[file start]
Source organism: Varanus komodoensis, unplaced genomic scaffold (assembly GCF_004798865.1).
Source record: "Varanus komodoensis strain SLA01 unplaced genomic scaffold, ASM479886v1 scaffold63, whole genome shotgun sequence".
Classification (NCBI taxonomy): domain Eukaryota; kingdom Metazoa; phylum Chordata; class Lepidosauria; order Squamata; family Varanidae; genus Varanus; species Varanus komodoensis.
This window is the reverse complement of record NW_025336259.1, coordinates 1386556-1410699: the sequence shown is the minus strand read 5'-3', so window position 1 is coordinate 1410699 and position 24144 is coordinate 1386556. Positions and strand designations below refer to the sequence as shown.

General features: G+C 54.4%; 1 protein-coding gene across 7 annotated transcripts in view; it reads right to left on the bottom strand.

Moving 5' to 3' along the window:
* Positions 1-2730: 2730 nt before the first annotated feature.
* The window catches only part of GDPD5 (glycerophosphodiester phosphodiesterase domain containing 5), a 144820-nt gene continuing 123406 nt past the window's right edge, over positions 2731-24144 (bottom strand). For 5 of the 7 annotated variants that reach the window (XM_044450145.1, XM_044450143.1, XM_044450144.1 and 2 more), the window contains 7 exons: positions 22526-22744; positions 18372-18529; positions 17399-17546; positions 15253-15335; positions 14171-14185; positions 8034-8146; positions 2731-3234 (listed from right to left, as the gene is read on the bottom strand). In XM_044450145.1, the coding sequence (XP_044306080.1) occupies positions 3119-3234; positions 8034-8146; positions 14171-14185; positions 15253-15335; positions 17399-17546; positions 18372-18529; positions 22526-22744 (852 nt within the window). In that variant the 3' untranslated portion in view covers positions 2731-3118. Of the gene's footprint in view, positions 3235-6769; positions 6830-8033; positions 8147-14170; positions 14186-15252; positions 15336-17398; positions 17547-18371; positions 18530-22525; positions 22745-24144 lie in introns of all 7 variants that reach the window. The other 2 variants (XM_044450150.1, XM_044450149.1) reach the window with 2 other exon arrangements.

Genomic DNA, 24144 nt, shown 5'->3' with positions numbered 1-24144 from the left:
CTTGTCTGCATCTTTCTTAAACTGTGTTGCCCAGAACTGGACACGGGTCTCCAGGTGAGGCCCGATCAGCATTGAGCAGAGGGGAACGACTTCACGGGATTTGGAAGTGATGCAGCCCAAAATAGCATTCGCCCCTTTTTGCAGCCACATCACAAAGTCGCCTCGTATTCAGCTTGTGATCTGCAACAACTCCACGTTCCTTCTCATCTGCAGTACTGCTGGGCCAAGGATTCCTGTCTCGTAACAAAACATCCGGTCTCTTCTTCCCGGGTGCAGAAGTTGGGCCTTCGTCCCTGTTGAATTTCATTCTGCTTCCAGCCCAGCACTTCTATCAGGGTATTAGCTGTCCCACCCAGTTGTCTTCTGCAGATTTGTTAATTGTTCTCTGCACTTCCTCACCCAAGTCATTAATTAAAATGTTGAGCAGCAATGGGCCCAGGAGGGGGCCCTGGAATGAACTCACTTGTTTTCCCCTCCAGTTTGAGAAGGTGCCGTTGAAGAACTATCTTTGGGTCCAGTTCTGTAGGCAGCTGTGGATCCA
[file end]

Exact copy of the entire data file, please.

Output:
Source organism: Varanus komodoensis, unplaced genomic scaffold (assembly GCF_004798865.1).
Source record: "Varanus komodoensis strain SLA01 unplaced genomic scaffold, ASM479886v1 scaffold63, whole genome shotgun sequence".
Classification (NCBI taxonomy): domain Eukaryota; kingdom Metazoa; phylum Chordata; class Lepidosauria; order Squamata; family Varanidae; genus Varanus; species Varanus komodoensis.
This window is the reverse complement of record NW_025336259.1, coordinates 1386556-1410699: the sequence shown is the minus strand read 5'-3', so window position 1 is coordinate 1410699 and position 24144 is coordinate 1386556. Positions and strand designations below refer to the sequence as shown.

General features: G+C 54.4%; 1 protein-coding gene across 7 annotated transcripts in view; it reads right to left on the bottom strand.

Moving 5' to 3' along the window:
* Positions 1-2730: 2730 nt before the first annotated feature.
* The window catches only part of GDPD5 (glycerophosphodiester phosphodiesterase domain containing 5), a 144820-nt gene continuing 123406 nt past the window's right edge, over positions 2731-24144 (bottom strand). For 5 of the 7 annotated variants that reach the window (XM_044450145.1, XM_044450143.1, XM_044450144.1 and 2 more), the window contains 7 exons: positions 22526-22744; positions 18372-18529; positions 17399-17546; positions 15253-15335; positions 14171-14185; positions 8034-8146; positions 2731-3234 (listed from right to left, as the gene is read on the bottom strand). In XM_044450145.1, the coding sequence (XP_044306080.1) occupies positions 3119-3234; positions 8034-8146; positions 14171-14185; positions 15253-15335; positions 17399-17546; positions 18372-18529; positions 22526-22744 (852 nt within the window). In that variant the 3' untranslated portion in view covers positions 2731-3118. Of the gene's footprint in view, positions 3235-6769; positions 6830-8033; positions 8147-14170; positions 14186-15252; positions 15336-17398; positions 17547-18371; positions 18530-22525; positions 22745-24144 lie in introns of all 7 variants that reach the window. The other 2 variants (XM_044450150.1, XM_044450149.1) reach the window with 2 other exon arrangements.

Genomic DNA, 24144 nt, shown 5'->3' with positions numbered 1-24144 from the left:
CTTGTCTGCATCTTTCTTAAACTGTGTTGCCCAGAACTGGACACGGGTCTCCAGGTGAGGCCCGATCAGCATTGAGCAGAGGGGAACGACTTCACGGGATTTGGAAGTGATGCAGCCCAAAATAGCATTCGCCCCTTTTTGCAGCCACATCACAAAGTCGCCTCGTATTCAGCTTGTGATCTGCAACAACTCCACGTTCCTTCTCATCTGCAGTACTGCTGGGCCAAGGATTCCTGTCTCGTAACAAAACATCCGGTCTCTTCTTCCCGGGTGCAGAAGTTGGGCCTTCGTCCCTGTTGAATTTCATTCTGCTTCCAGCCCAGCACTTCTATCAGGGTATTAGCTGTCCCACCCAGTTGTCTTCTGCAGATTTGTTAATTGTTCTCTGCACTTCCTCACCCAAGTCATTAATTAAAATGTTGAGCAGCAATGGGCCCAGGAGGGGGCCCTGGAATGAACTCACTTGTTTTCCCCTCCAGTTTGAGAAGGTGCCGTTGAAGAACTATCTTTGGGTCCAGTTCTGTAGGCAGCTGTGGATCCA